FLOWERY BRANCH, Ga. – Grizzled, long-time NFL coaching veterans shepherded Matt Ryan’s entry into the NFL.
In quarterbacks coach Bill Musgrave, he had someone who played the position in the league behind greats such as Joe Montana and Steve Young and then coached it.
When Musgrave left after Ryan’s first three seasons to become offensive coordinator with the Minnesota Vikings in 2011, the Falcons replaced him with Bob Bratkowski, who had served as Cincinnati’s offensive coordinator for 10 seasons.
But entering this season, when the Falcons were forced to fill the vacancy for the third time in three seasons – Bratkowski left with offensive coordinator Mike Mularkey, who was hired as Jacksonville’s head coach – the Falcons went to Glenn Thomas, the team’s former offensive quality control coach who is only about seven years Ryan’s elder and might be fresher-faced.
In essence, the move was a reflection that Ryan is smart and hard-working enough that he doesn’t need his hand held anymore.
“Matt’s maturity level is way beyond his years,” Falcons head coach Mike Smith said of the 27-year-old Ryan. “He’s going into Year Five, but he’s experienced a whole lot for a fifth-year quarterback in terms of number of games he’s started, in terms of number of games he’s played…
“I think Matt’s voice will be a little bit stronger in Year Five than it was in Year One, of course. He has a very good comfort level of what the NFL game is all about. I think what he’s done in his first four years speaks volumes about his cerebral thinking of how you play the game as a quarterback. He doesn’t make many mistakes. His quarterback rating is extremely high (88.4 over his career), he understands coverages. We’re excited about what Matt’s done in his first four years and we just think he’s going to get better and better.”
Since becoming the Falcons’ starter in 2008, Ryan has represented something of a lightning rod for fans, in part because he supplanted Michael Vick in that role. But after Smith, Ryan may face the most blame among fans and media for the team’s failure to win a playoff game in each of its three tries over the last four seasons. As he enters 2012 with that stronger voice and as more of a leader than ever, he does so with the focus on his postseason shortcomings but also with his trademark calm demeanor – the one that earned him the nickname “Matty Ice.”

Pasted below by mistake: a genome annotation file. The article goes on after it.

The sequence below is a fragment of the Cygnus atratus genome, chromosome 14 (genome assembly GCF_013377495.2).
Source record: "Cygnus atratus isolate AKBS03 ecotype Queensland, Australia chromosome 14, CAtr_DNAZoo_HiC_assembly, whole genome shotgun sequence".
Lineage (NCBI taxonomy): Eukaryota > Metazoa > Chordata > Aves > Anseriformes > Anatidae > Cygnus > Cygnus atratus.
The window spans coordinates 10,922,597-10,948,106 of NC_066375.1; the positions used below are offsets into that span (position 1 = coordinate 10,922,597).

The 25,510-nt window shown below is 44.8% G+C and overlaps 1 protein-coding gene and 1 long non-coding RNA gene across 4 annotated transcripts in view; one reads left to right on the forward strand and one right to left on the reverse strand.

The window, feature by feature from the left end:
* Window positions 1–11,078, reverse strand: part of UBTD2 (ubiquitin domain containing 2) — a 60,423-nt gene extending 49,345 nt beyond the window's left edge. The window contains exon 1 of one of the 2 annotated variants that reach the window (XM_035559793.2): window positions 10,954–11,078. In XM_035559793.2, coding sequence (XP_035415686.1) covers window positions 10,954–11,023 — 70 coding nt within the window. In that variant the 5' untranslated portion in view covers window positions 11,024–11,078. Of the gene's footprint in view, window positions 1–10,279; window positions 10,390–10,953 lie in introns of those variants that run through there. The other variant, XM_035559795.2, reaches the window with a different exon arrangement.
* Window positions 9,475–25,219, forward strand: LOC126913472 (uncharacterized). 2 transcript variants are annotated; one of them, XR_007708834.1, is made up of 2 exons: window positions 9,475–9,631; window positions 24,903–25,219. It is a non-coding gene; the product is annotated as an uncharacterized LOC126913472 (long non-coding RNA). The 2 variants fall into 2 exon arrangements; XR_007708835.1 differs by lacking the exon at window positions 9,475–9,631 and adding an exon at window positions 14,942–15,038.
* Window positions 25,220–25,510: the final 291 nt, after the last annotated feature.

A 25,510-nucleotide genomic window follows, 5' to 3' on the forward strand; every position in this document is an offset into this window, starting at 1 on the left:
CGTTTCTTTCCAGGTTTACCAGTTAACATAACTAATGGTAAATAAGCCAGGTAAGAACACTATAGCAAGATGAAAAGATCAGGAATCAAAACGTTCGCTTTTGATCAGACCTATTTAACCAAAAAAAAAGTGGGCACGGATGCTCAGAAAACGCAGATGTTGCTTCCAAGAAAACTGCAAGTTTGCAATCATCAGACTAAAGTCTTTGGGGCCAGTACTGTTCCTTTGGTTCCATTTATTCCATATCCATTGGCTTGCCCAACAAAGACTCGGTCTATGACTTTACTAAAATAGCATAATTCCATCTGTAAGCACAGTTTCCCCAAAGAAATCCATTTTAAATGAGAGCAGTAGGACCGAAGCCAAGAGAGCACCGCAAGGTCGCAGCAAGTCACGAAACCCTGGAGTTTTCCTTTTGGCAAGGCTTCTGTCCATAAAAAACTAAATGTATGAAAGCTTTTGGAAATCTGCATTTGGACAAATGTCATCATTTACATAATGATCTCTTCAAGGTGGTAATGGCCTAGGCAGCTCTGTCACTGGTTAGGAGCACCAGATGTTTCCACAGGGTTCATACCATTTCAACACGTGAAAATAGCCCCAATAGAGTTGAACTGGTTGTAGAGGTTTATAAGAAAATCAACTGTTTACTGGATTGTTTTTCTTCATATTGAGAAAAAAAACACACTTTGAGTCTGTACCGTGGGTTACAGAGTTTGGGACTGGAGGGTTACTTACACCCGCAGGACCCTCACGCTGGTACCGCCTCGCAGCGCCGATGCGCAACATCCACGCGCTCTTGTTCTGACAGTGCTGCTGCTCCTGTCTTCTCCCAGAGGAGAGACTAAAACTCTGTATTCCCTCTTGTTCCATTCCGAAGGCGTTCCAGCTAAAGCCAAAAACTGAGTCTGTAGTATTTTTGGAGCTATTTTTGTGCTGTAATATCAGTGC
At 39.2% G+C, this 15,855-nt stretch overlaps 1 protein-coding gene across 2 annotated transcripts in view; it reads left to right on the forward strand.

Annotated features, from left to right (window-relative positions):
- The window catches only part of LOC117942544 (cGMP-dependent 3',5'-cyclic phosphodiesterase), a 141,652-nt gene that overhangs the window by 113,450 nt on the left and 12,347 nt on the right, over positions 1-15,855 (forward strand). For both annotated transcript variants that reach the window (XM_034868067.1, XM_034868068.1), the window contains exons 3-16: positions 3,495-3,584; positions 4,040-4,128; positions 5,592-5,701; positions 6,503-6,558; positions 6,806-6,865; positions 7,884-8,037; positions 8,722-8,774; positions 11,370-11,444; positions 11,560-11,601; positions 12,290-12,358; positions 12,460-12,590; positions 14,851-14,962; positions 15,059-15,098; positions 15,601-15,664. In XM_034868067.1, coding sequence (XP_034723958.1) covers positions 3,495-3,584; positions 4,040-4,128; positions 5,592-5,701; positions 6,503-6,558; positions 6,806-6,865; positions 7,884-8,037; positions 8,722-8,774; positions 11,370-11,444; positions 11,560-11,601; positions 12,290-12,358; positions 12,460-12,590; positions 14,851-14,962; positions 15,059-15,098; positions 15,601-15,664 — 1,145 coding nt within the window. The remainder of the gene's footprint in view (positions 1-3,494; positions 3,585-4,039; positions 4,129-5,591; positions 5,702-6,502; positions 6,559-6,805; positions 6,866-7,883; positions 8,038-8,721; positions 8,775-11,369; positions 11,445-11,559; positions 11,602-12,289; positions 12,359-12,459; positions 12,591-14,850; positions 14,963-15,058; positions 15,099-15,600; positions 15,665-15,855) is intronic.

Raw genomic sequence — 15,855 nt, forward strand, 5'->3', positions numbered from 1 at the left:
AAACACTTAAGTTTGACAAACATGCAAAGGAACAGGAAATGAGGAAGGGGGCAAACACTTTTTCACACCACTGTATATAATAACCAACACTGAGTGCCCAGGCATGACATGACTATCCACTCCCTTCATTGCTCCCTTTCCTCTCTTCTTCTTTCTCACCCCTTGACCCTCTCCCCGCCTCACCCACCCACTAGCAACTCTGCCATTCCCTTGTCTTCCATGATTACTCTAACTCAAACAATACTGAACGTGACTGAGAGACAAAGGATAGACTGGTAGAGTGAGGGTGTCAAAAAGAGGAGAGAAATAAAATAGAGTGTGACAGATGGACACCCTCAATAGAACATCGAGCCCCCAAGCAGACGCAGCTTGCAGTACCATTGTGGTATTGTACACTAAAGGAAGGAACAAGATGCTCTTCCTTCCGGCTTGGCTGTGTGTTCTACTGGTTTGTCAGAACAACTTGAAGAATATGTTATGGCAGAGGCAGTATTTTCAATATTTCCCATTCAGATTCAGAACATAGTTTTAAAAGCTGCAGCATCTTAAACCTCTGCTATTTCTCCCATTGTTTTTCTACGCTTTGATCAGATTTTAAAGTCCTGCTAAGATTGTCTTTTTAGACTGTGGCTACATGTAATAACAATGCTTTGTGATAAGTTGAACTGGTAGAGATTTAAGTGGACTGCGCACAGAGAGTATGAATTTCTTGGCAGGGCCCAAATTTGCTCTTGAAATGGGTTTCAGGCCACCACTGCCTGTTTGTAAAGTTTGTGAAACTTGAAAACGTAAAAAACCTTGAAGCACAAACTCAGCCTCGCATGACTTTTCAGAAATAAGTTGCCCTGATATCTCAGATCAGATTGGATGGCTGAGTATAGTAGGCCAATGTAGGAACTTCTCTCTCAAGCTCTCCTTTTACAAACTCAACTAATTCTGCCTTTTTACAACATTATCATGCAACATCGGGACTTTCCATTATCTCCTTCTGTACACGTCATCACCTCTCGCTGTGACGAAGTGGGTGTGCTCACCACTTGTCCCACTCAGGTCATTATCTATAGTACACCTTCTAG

“He was always calm, but he’s more calm now,” said wide receiver Harry Douglas, who joined the Falcons the same season as Ryan did. “He’s always been a smart guy, but he’s even smarter. He watches even more film. He does all the little things right and that brings the tendencies of a great quarterback.”
On Monday, new Falcons offensive coordinator Dirk Koetter said the team believes Ryan is a top-10 quarterback – and he was a Pro-Bowler in 2010 when the team went 13-3 – but NFL players might not feel the same. In the NFL Network’s list of the league’s top 100 players, which was compiled through a poll of players, Ryan is absent from the list, but 13 other quarterbacks made it.
These are the sort of things that Ryan hardly would spend a nanosecond to ponder. On Monday, he was asked about the team’s schedule, which is loaded with top quarterbacks – Peyton and Eli Manning, Drew Brees, Cam Newton (No. 40 on the NFL Network list), Philip Rivers, Vick, Tony Romo and Matt Stafford, a Pro Bowler last season – but he said that’s nothing new.
“That’s the NFL,” Ryan said. “There’s a lot of good quarterbacks in this league and we’re going to play some good ones this year. For me, I don’t worry about it too much. As a quarterback, you’re going against a defense, you’re not really going against the other guy, but I got a lot of confidence in our defense and whenever we roll around to the regular season games, I’m sure we’ll be ready.”
Asked if he would use those games as motivation, Ryan demurred, maintaining his focus on the task at hand.
“I think that challenge is every day,” he said. “You want to improve, you want to get better every day. You want to be improving, you want to be the best you can really be. That’s the only thing I worry about.”
Smith pointed out that Ryan is humble and that’s evident in how he does not need to compare himself to his peers – like, say, Baltimore’s Joe Flacco has done. If he does have insecurities – which you’d never know by interviewing him – then he channels them in a positive way.
“Matt’s his own worst critic, not only on his speed and on his athleticism but on his arm strength and everything he does and I think that’s something it’s a positive because it drives him to be better and better every time he steps out on the field,” Smith said.
That’s why Ryan has so many admirers among the former NFL quarterbacks who dominate the league’s ranks of commentators, even if NFL players might not feel the same way.
But the only way Ryan will change perceptions about himself is by breaking that playoff hex.